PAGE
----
"Carte Generale des Etats-Unis, du Canada et d'une Partie des Pays Adjacents", Brue, Adrien Hubert
Subject: United States
Period: 1825 (dated)
Publication: Atlas Universel
Color: Hand Color
20 x 14.8 inches
50.8 x 37.6 cm
The United States and Great Britain established in 1818 joint claim over the Oregon Territory - the region north of Spanish controlled Upper California up to the southern boundary of Russia's Alaska Territory at North latitude 54°40'. By the late 1830's this arrangement was beginning to fall apart.
In the 1840's the expansionist Democrats, including their 1844 presidential candidate, James Polk, claimed the entire region for the United States. Their expansionist desires were expressed by Polk's famous campaign slogan, "Fifty-four Forty or Fight!" The slogan also became a rally cry for Americans desiring to settle the territory. Following Polk's election, the dispute was resolved by the 1846 Treaty of Oregon, which struck a compromise that fixed the U.S./Canadian boundary at 49º North.
This handsome and finely engraved map covers the United States with most of Mexico and a bit of Canada. The United States are shown with their claims into British Columbia (Territoire Oregon) and Mexico still controls all of Texas and the Southwest, most of which is blank with only conjectural topography shown. The West also features some fictitious rivers, including the S. Buenaventura, flowing from the Rockies into Salt Lake, and then conjecturally through the Pay Inconnu (unknown land) to the Pacific. Two dotted lines trace the course of two rivers from L. Timpanagos to the Pacific. Farther south the Rio de la Pyramyde is suggested near the short Rio de los Martires, both of which appear to go nowhere. The western territories include North West Territory (encompassing present-day Wisconsin, Minnesota and the Upper Peninsula of Michigan), and the large Arkansas Territory. Brue's embossed stamp appears adjacent to the title.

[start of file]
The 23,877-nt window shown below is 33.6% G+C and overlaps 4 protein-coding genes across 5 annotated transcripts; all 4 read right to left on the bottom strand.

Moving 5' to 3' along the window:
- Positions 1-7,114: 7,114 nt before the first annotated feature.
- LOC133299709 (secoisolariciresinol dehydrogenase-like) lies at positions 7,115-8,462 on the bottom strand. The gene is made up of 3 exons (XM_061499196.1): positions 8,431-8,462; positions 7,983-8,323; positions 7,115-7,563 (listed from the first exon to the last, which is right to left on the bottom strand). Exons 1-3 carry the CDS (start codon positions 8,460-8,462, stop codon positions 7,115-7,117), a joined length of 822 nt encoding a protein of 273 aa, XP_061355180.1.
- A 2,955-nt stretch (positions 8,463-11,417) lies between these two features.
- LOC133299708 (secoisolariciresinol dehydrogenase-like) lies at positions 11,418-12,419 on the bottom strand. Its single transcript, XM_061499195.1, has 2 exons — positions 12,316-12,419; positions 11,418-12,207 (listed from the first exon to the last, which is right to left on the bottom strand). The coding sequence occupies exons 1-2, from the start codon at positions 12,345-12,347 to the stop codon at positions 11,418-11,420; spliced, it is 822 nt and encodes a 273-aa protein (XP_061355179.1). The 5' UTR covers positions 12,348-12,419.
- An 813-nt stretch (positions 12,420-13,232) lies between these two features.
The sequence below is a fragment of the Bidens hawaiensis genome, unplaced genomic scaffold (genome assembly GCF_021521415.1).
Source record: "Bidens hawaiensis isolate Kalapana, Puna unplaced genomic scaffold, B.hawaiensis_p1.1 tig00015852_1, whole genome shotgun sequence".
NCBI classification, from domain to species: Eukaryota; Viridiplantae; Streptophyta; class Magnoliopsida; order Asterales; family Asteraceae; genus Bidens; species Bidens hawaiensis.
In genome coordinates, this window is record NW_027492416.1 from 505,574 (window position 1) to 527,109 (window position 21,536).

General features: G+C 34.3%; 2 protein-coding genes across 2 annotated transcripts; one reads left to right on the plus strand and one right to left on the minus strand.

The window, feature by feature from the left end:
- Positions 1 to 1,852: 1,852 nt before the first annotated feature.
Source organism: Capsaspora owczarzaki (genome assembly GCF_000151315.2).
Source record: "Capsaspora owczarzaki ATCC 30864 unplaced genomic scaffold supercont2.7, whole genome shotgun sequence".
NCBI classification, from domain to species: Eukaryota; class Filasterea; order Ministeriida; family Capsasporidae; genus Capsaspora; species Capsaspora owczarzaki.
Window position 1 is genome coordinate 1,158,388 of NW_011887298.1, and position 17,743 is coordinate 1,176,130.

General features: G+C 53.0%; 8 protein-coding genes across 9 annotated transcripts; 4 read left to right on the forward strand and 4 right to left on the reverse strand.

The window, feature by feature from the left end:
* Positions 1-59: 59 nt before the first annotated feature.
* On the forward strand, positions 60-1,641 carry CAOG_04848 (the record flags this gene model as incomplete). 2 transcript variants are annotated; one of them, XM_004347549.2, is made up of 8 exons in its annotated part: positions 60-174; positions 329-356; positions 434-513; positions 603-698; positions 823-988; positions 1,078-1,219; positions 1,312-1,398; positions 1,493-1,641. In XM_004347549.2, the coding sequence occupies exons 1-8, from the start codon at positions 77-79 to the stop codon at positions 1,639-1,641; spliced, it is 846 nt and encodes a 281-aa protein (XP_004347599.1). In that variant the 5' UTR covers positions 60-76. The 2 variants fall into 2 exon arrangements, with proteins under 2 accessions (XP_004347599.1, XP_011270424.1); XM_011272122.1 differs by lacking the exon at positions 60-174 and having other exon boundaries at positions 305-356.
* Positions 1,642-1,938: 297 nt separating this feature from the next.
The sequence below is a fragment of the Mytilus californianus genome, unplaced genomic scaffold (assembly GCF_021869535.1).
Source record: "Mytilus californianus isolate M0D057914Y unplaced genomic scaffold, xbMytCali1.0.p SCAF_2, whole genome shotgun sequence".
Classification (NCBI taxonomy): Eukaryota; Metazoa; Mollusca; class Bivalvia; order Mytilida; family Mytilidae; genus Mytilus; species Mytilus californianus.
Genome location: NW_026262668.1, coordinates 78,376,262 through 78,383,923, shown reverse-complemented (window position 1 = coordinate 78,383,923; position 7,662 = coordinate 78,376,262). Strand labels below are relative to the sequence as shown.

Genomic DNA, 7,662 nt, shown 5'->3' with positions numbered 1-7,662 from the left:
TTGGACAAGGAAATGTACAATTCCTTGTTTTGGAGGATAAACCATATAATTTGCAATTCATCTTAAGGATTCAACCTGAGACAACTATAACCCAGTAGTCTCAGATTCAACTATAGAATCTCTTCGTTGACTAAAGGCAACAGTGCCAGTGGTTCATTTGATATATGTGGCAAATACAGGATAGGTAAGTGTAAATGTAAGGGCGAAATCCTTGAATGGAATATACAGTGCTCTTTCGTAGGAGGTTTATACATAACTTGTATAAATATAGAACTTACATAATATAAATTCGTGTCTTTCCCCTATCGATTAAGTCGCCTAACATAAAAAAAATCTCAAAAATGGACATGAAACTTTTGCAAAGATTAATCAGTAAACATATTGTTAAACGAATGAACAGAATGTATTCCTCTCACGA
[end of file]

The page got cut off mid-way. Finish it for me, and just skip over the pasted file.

A clean, crisp example with original outline color and a faint damp stain along right edge of sheet, far from image.